Citation: Ethnicities
      PubDate: 2022-05-03T04:39:05Z
      DOI: 10.1177/14687968221088016
       
  • “The knife needs the intention of the heart” The construction of
           ethnic and moral boundaries in Israeli slaughterhouses

    • Free pre-print version: Loading...

      Authors: Anat Ben-Yonatan
      Abstract: Ethnicities, Ahead of Print.
      This study examines aspects of ethnic, religious, and moral boundary work among Jewish-Israeli kosher slaughterers based, on 35 in-depth interviews, four ethnographic observations, informal conversations, and other secondary sources such as video footage of the slaughter sites gathered between 2014 and 2019. In Israel, the self-proclaimed sovereign homeland of the Jewish people, being Jewish means being part of the political, ethnic, and religious hegemony. While being stigmatized for doing dirty work, the Jewish slaughterers’ workplace setting groups them with menial laborers from a minority ethnic group, both physically and organizationally. The stigma associated with animal killing in Israel encourages the slaughterers to distinguish themselves from other workers by engaging in boundary work. Within the workplace setting, this boundary work occurs around various aspects of intersecting identities: racio-ethnic, national, religious, and professional. Furthermore, this boundary work is fueled by various organizational mechanisms such as the slaughter site’s spatial architecture, differential wage structure, and the use of tools and technologies. While these workplace conditions are determined by the employers, they are constantly restructured and reinforced by the slaughterers to assert their moral superiority vis-a-vis other workers. While exploring these organizational mechanisms, I conceptualize the Jewish slaughter knife as a boundary-maintaining object. I claim that the slaughterers constantly leverage these material, symbolic, and discursive resources to morally segregate the two workers’ groups and the morally tainted aspects of slaughter, such as violence and cruelty, to the ‘Arab’ others. Meanwhile, the prevailing Jew–Arab tensions and the popular symbolic representation of the Arabs ensures that these behaviors are treated as an inherent racio-ethnic trait, thereby reinforcing these boundaries.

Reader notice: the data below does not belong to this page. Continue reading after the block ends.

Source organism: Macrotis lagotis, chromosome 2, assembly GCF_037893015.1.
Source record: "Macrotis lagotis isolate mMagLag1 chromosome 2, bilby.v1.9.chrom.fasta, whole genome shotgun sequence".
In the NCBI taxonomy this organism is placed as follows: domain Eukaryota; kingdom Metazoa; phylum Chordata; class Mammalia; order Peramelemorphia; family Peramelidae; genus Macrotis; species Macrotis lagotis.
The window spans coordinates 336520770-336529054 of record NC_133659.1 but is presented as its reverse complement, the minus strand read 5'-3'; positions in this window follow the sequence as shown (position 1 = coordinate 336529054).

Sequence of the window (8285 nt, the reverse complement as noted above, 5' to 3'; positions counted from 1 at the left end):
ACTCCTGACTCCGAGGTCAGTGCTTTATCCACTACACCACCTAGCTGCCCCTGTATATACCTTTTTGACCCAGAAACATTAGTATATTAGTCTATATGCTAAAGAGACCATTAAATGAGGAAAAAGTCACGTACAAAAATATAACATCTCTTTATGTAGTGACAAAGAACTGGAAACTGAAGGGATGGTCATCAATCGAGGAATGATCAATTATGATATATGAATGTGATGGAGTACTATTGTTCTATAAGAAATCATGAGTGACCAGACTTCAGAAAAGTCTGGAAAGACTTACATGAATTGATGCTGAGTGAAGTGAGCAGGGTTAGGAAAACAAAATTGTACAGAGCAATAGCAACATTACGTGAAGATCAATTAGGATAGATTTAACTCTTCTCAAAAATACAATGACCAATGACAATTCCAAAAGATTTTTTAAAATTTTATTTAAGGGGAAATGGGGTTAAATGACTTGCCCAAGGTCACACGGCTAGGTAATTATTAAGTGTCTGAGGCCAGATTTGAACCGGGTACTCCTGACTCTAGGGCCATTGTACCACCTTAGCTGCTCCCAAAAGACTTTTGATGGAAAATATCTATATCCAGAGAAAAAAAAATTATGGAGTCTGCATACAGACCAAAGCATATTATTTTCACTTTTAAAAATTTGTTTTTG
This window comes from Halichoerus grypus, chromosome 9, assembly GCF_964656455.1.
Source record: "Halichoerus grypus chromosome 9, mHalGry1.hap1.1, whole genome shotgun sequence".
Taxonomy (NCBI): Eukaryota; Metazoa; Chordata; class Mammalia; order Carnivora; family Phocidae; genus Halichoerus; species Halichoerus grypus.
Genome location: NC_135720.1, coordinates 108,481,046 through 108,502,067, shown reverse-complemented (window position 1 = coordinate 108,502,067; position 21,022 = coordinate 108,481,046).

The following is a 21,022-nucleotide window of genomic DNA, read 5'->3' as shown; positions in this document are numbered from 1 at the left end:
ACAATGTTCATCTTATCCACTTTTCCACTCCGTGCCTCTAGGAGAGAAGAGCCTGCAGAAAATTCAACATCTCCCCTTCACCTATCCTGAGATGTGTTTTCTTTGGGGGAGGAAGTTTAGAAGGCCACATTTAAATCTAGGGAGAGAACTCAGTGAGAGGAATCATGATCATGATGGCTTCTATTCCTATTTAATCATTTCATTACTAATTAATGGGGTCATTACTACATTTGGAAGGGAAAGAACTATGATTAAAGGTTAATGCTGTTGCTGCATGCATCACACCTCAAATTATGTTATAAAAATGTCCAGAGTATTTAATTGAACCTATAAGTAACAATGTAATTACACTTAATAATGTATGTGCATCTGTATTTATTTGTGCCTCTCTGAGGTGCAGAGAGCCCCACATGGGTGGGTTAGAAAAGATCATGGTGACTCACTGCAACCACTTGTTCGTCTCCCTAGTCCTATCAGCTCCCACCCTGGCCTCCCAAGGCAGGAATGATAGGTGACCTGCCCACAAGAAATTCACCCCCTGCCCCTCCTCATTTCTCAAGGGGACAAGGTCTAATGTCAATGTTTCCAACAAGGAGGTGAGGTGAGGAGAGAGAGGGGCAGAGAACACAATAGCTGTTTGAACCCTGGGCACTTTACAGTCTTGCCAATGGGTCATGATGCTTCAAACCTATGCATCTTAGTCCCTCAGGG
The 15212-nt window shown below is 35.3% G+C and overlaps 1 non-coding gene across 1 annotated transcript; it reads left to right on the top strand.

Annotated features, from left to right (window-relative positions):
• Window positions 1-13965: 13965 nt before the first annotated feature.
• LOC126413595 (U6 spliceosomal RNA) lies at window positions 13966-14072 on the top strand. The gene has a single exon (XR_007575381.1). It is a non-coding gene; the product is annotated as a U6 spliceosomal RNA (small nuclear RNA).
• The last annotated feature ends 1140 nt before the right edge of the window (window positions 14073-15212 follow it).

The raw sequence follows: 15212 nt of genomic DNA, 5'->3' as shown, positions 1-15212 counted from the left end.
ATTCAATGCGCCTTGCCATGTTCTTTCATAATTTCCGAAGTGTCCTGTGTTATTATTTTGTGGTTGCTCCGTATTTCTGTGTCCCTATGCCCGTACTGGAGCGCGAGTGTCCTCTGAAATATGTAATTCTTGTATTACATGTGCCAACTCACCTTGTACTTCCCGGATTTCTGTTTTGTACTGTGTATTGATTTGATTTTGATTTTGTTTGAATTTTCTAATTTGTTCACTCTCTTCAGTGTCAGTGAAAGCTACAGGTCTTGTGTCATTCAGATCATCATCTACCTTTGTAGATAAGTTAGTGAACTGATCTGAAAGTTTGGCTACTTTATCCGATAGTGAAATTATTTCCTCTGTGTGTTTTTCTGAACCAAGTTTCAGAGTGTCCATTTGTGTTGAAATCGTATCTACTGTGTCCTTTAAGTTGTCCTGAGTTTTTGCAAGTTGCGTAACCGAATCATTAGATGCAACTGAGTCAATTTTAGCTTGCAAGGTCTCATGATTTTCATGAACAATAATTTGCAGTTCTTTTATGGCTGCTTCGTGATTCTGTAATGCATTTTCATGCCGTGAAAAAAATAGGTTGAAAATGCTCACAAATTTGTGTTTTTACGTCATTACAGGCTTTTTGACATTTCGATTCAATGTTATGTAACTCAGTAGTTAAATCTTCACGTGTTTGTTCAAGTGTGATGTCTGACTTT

Citation: Ethnicities
      PubDate: 2022-04-22T07:27:06Z
      DOI: 10.1177/14687968221093715
       
  • Conditional citizenship in the UK: Polish migrants’ experiences of
           diversity

    • Free pre-print version: Loading...

      Authors: Magda Mogilnicka
      Abstract: Ethnicities, Ahead of Print.
      This paper explores Polish experiences of lived diversities in the UK through the lens of their precarious socio-economic status and ambivalent racial identity. Using the concept of conditional citizenship, the article explores how being only tentatively accepted in British society affects Polish migrants’ understandings of British diversity. Drawing on qualitative data from a study of Polish migrants’ lived diversities, this paper exposes the repertoires of actions that individuals apply in different social contexts in the process of learning to live with diversity. It advances the academic debate on everyday multiculturalism through an exploration of the relationship between conditional citizenship and lived diversities and contributes to an understanding of migrants’ racism by contextualising it within national hierarchies of belonging.
      Citation: Ethnicities
      PubDate: 2022-04-14T08:58:01Z
      DOI: 10.1177/14687968221089926
       
  • How tracking gets under the skin: German education system and social
           consciousness of Turkish descent students in basic secondary school tracks
           

    • Free pre-print version: Loading...